Greater City Providence

Sustainable Housing Design Winner; Christine Malecki West

Christine West

Christine Malecki West of Kite Architects in Providence was on of the winners of the city’s Sustainable Housing Design Competition. The contest looked to design houses that were both environmentally sensitive and affordable.

Here is the design brief on Christine’s entry posted on the city’s planning website:

This house demonstrates that green design need not be eccentric to make a strong statement. Victorian houses throughout Providence provide a role model for simple forms that create opportunities for distinctive yet neighborly character through elements like this house’s entry tower. The alternate plan demonstrates how the proportions of the basic design allow dramatically different facades and roof styles. Unique tower “toppers” allow individual expression and an opportunity for exploration and learning, whether it is connecting to nature with star-gazing or plantings or a platform for wind-catching turbines. The design places a strong emphasis keeping energy use low. High efficiency cellulose insulation made from recycled newspaper provides exceptional efficiency. Natural ventilation is key to avoid wasteful air conditioning, and is entirely realistic with Rhode Island’s climate. The entry tower and loft above with its high-placed windows promote convection current, and large windows and bays promote cross-ventilation. The footprint is extremely compact yet the floor plan has clear and circulation and an open airy feel. The eat-in kitchen is ample and well-suited for families. Construction methods such as off-site panelization of otherwise standard wood framing, pre-engineered trusses instead of stick-construction, and placement of the central bearing wall to allow lightweight joists are not revolutionary but limit material waste. The site emphasizes permeable materials and drought-resistant ground cover that reduces water consumption. The drywell in the rear yard helps direct stormwater to our aquifers instead of the sewer system. Indoors, low-flow fixtures reduce water use.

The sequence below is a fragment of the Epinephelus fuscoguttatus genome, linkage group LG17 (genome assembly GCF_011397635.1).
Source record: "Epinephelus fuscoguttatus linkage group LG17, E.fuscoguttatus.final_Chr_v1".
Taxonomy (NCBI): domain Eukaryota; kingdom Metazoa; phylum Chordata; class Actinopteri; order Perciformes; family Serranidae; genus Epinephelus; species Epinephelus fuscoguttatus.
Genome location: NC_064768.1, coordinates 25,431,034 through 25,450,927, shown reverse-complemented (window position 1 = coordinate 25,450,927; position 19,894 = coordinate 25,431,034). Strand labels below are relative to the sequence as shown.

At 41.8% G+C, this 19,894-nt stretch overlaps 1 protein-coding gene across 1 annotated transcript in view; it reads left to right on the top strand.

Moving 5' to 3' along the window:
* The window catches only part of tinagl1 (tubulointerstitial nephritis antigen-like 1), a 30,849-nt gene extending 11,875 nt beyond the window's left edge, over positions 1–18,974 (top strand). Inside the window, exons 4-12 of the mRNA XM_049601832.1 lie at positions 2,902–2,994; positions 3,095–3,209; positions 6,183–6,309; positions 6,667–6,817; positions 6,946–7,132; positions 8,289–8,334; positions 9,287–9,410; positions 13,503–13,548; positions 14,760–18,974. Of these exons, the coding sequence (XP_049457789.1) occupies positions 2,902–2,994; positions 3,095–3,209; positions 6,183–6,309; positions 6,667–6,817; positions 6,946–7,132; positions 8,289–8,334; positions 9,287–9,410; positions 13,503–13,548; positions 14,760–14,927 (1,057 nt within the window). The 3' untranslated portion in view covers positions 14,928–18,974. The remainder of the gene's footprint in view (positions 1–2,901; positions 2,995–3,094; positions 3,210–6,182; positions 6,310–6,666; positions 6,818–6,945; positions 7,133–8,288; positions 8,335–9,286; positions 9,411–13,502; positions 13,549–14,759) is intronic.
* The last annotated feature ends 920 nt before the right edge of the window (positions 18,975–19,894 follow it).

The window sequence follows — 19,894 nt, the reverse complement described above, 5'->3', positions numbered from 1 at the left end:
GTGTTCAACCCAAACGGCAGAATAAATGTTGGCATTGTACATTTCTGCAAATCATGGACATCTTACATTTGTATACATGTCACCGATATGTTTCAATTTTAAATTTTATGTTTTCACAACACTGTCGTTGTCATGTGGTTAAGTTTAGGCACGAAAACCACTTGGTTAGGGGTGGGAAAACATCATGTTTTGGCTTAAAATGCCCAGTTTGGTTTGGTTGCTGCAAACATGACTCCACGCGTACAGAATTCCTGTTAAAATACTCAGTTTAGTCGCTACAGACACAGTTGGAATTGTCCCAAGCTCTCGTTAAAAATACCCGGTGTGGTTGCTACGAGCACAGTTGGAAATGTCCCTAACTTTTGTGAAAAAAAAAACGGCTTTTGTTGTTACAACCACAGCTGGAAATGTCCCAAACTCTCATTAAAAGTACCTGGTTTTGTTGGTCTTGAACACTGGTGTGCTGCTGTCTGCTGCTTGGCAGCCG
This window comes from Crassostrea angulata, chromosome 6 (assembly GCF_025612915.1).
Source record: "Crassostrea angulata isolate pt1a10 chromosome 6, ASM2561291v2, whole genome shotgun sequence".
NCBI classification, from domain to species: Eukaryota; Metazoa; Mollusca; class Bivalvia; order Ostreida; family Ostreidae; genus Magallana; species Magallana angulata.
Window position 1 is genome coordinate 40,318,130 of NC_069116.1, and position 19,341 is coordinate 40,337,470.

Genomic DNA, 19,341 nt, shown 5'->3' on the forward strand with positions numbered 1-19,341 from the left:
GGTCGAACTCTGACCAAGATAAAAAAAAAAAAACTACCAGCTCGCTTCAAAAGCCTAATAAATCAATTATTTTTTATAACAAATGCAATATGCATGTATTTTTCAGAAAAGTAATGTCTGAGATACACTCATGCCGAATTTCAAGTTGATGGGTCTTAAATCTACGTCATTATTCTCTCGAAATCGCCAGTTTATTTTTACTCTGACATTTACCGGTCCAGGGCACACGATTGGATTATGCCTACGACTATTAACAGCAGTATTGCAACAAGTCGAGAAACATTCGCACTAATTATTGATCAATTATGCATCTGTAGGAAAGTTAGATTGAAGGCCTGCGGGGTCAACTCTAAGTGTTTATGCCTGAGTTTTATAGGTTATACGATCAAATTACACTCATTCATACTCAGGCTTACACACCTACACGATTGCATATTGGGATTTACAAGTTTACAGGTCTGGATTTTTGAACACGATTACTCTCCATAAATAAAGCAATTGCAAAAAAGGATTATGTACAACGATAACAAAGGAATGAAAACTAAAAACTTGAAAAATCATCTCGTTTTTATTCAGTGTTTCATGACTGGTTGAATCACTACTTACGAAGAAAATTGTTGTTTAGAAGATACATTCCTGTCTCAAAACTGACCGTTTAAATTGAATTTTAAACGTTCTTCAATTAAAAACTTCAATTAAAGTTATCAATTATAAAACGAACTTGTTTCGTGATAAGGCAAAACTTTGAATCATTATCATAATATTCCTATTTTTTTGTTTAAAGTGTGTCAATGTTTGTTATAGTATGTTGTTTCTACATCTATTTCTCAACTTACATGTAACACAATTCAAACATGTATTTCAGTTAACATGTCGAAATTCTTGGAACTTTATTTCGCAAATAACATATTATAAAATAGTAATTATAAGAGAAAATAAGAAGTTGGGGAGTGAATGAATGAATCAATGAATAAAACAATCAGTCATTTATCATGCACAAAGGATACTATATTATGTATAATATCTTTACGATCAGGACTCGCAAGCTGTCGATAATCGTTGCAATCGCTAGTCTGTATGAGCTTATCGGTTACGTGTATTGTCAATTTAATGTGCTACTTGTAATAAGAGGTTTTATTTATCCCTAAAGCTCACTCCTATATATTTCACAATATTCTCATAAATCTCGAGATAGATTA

You can see more renderings and floorplans of Christine’s winning entry here.

The judges said Christine’s house “demonstrates that green design need not be eccentric to make a strong statement.” While I’m a fan of modern design (and I believe Christine is too), I do enjoy how her winning design borrows from the Providence vernacular. I think it is important to show people that energy efficient design can feel familiar and need not be wrapped in a futuristic shell.

When asked by me if she had anything to add to the Design Brief Christine said, “I’m proud of the City of Providence and the good people in the Planning Department for sponsoring the competition.”

Jef Nickerson

Jef is Greater City Providence's co-founder, editor, and publisher. He grew up on Cape Cod and lived in Boston; Portland, Maine; and New York before settling in Providence. In addition to urbanism, Jef is interested in art, design, and ice cream. Please feel free to contact Jef if you have any question or comments about Greater City Providence.


  • Oh, by the way, I’d totally live in this house. Someone build me one please!

  • I can’t find the plans anywhere! The links for PDFs for both winners are dead and a search at the Planning website turns up nothing. Has this stuff been removed?

  • I fixed the download links here, you should be able to download the plans. The results are on the city’s planning department website somewhere, but the link I used seems to be resolving to the homepage.

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